your editor on a letter or something.

Doe Sniff, sniff, no one wants to procastinate.

Doeadeer3

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Aug 22, 1998, 3:00:00 AM8/22/98
to
In article <6rn43j$8ci$2...@heliodor.xara.net>, "Sam Powell"
<sp...@globalnet.co.uk> writes:

>So I'm not the only one who tried *every* language available, and *every*
>text editor, and *every* run-time system , and printed *every* manual for
>several months before writing my first line of code in the system....

Wtg. That is MORE like it! That's enough to keep one procastinating for years
(if not forever).

Oh, yeah, another one, spent most of your free time reading and writing posts.

>Few...... (p.s - doeadeer3 - i gotta love your signiture)

Thanks, can't say I don't give fair warning.

Doe :-)

Neil K.

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Aug 22, 1998, 3:00:00 AM8/22/98
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doea...@aol.com (Doeadeer3) wrote:

> Doe Sniff, sniff, no one wants to procastinate.

I'm taking lengthy roadtrips across parts of Canada and the US this
summer in order to take photographs that may be used in my game in
progress. How's that for procrastinating?

- Neil K.

--
t e l a computer consulting + design * Vancouver, BC, Canada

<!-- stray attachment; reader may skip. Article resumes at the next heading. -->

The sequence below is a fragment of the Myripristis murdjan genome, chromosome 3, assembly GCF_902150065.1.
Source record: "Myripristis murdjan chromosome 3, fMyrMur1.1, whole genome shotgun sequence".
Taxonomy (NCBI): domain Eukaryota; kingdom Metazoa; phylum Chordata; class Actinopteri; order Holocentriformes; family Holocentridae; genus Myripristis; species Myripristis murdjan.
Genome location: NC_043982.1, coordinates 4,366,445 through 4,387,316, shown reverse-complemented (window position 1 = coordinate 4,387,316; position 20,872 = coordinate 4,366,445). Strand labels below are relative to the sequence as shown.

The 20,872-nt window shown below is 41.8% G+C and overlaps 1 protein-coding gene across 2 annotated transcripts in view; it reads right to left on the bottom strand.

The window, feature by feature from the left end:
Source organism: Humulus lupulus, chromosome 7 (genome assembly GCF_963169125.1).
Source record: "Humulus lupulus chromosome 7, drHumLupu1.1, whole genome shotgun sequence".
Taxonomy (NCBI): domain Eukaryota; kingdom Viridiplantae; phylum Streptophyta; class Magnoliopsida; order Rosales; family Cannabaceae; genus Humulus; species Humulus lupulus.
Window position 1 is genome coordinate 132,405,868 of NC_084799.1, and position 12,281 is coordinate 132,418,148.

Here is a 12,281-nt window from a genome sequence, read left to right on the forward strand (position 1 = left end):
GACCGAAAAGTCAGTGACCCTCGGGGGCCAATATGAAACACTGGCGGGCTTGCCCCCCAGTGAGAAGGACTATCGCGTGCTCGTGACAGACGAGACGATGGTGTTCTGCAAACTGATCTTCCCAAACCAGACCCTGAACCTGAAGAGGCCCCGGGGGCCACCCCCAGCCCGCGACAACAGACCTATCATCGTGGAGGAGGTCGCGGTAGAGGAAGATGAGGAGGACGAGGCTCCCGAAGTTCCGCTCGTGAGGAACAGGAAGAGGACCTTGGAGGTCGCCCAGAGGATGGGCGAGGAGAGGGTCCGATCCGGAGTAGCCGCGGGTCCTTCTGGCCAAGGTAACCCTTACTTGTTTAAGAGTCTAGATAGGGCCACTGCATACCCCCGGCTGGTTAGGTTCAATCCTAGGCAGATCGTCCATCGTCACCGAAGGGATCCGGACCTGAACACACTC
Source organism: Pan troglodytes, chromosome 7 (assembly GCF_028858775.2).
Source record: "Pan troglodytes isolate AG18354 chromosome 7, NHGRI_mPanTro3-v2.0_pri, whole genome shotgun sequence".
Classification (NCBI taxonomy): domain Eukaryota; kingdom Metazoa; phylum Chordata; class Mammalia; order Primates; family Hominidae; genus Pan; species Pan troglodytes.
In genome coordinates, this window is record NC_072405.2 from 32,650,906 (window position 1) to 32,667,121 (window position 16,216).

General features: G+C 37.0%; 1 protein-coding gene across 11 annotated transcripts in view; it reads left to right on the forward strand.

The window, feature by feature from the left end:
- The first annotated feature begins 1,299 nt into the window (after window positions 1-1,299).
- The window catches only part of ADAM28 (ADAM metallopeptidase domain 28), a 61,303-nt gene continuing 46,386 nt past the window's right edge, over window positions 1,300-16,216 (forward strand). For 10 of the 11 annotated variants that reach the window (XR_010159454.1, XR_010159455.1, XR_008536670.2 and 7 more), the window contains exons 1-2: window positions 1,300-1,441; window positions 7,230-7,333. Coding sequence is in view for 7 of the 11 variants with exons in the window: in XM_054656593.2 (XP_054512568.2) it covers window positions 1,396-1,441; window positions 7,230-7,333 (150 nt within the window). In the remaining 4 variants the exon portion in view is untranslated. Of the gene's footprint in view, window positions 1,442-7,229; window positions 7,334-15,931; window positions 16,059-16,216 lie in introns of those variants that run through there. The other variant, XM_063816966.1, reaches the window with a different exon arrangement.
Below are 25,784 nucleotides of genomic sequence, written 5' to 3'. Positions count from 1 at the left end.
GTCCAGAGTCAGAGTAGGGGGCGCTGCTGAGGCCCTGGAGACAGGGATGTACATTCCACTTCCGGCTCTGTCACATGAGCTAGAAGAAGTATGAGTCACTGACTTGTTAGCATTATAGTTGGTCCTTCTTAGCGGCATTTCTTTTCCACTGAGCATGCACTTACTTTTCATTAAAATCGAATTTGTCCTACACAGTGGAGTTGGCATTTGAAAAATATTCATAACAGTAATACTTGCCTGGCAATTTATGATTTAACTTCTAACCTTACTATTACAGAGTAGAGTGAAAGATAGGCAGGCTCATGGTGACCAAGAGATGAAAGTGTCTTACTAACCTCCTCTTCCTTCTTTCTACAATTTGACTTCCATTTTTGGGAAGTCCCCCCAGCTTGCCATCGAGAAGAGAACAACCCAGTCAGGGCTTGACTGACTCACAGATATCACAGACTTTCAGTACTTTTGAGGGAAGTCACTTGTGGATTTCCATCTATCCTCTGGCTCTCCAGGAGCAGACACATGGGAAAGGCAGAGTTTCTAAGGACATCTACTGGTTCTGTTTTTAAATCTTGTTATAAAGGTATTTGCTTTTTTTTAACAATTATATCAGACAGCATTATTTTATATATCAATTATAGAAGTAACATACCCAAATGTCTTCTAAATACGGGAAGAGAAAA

web: http://www.tela.bc.ca/tela/ * email: tela @ tela.bc.ca

Joe Mason

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Aug 22, 1998, 3:00:00 AM8/22/98
to
In article <199808222007...@ladder03.news.aol.com>,
Doeadeer3 <doea...@aol.com> wrote:

>Oh, yeah, another one, spent most of your free time reading and writing posts.

Hang around IF-mud.

Joe

Sam Powell

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Aug 23, 1998, 3:00:00 AM8/23/98
to
And I also spent several months searching the net for *other* stuff- - in
the hope I might find an undescovered language or summit.

Its stange really - cus I always used to love coding applications. (in c or
vb..)

Sam Powell

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Aug 23, 1998, 3:00:00 AM8/23/98
to
And I forgot to add, I think I downloaded *every* issue of SPAG and XYZZY,
and read 'em all.

Ohhh, I love procastination - but at the same time I hate it; hmm......

Doeadeer3

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Aug 23, 1998, 3:00:00 AM8/23/98
to
In article <fake-mail-220...@van-52-0244.direct.ca>,
fake...@anti-spam.address (Neil K.) writes:

> I'm taking lengthy roadtrips across parts of Canada and the US this
>summer in order to take photographs that may be used in my game in
>progress. How's that for procrastinating?
>
> - Neil K.

LOL. Unmatched. Well, so far...

Doeadeer3

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Aug 24, 1998, 3:00:00 AM8/24/98
to
In article <35e0f...@newshost.pcug.org.au>, "Julian Fleetwood"
<mfle...@pcug.org.au> writes:

>>Note that his name was C.E. Forman before he was Absorbed by Mr. Nelson.
>>